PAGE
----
Laser processing of medical devices
As global healthcare needs increase and evolve, novel and more intricate laser tooling applications will grow in demand. That was the conclusion reached by attendees at a conference on Opportunities for Laser-based Manufacturing in the Medical Sector, held in West Bromwich, UK, on 7 November 2007.
Dr Gerard O’Connor of the National Centre for Laser Applications in Galway, Ireland, discussed the country’s growing use of lasers for the production of medical devices.
‘Our first significant application of lasers was Excimen [UV] laser profiling to remove excess material from catheter tips,’ said O’Connor. This spawned other applications, including laser marking of pacemakers, and laser welding and cutting of stents.
Lasers can create products with smooth, even edges, causing less trauma for patients. And with their acceptance by the US Food and Drug Administration, the path is open for their continued use in healthcare manufacturing.
However, ‘Governments are requiring more documentation on medical process parameters’, noted Alexander Knitsch of Trumpf GmbH, producers of medical technology based in Schramberg, Germany. This puts demands on manufacturers to create lasers that are stable, have long lifecycles, and are biocompatible with the base material – usually stainless steel, titanium or nitinol.
Trumpf has recently released short and ultra short pulse lasers for ablation which the company believes meet these requirements. The devices have also shown promise for stent cutting without causing thermal damage, a common problem with laser processing.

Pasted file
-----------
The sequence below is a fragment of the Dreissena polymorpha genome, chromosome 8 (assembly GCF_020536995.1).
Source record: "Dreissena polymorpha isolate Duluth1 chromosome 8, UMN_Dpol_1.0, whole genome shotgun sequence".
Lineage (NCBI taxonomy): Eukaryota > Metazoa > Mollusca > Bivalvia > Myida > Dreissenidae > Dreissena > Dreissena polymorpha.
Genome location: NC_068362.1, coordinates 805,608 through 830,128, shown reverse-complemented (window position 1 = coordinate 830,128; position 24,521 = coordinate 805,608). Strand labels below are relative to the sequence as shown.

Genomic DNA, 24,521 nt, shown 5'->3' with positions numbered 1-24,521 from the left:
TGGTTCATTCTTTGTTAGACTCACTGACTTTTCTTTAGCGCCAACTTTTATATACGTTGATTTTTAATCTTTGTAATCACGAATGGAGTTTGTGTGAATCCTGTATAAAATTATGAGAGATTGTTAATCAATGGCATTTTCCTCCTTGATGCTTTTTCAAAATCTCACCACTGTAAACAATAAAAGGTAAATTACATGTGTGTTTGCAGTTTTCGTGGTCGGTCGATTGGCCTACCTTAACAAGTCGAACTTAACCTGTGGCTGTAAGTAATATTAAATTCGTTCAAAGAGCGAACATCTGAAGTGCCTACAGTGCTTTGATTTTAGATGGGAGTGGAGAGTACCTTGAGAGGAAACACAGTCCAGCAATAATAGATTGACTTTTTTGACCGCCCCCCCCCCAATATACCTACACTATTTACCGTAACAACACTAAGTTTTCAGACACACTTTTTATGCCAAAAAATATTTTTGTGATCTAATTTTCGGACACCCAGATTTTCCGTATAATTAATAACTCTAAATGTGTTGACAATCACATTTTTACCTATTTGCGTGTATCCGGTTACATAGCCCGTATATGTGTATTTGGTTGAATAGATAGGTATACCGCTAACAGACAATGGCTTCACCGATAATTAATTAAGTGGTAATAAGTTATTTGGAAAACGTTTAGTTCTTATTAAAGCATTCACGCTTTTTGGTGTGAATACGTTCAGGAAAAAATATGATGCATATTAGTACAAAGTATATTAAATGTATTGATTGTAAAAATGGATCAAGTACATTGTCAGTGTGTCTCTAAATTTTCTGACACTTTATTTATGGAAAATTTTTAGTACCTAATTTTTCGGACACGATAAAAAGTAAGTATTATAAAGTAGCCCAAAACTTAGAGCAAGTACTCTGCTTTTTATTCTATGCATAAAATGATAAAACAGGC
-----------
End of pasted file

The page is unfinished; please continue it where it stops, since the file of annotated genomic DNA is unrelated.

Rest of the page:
One of the biggest benefits of lasers is their ability to operate down to the microscale – a necessary feature as medical nanotechnologies evolve. ‘A lot of these products couldn’t be made economically by any other means,’ said Jonathan Magee of laser manufacturers Rofin-Baasel UK Ltd, based in Daventry, UK.
The cutting, smoothing, sealing and stamping of stents for arteries was a major focus of the day’s event. Using a fibre laser, Rofin-Baasel has welded together stainless steel wires that are 25 microns in diameter. This technology can create nano-stents in less than 60 seconds – one of the fastest times in the world, said Magee.
The low heat input of laser welding and cutting also makes it ideal for use on dissimilar materials, said Neil Ball, President of Directed Light Inc in San Jose, USA. Ball’s company has used neodymium-doped yttrium aluminium garnet (Nd:YAG) lasers to seal titanium nanotubes with a radioactive centre for cancer treatment. ‘No other process could seal in something that small so precisely,’ explained Ball.
When it comes to micro applications, none of the lasers are as fine and detailed as femtosecond and picosecond lasers, which can operate below 10 microns, he said. But these devices ‘still need improvements in their control and speed’ when it comes to pulse durations, spacing and energy levels. Ball, like others at the event, has decided to hold off investing in this technology until those problems have been addressed.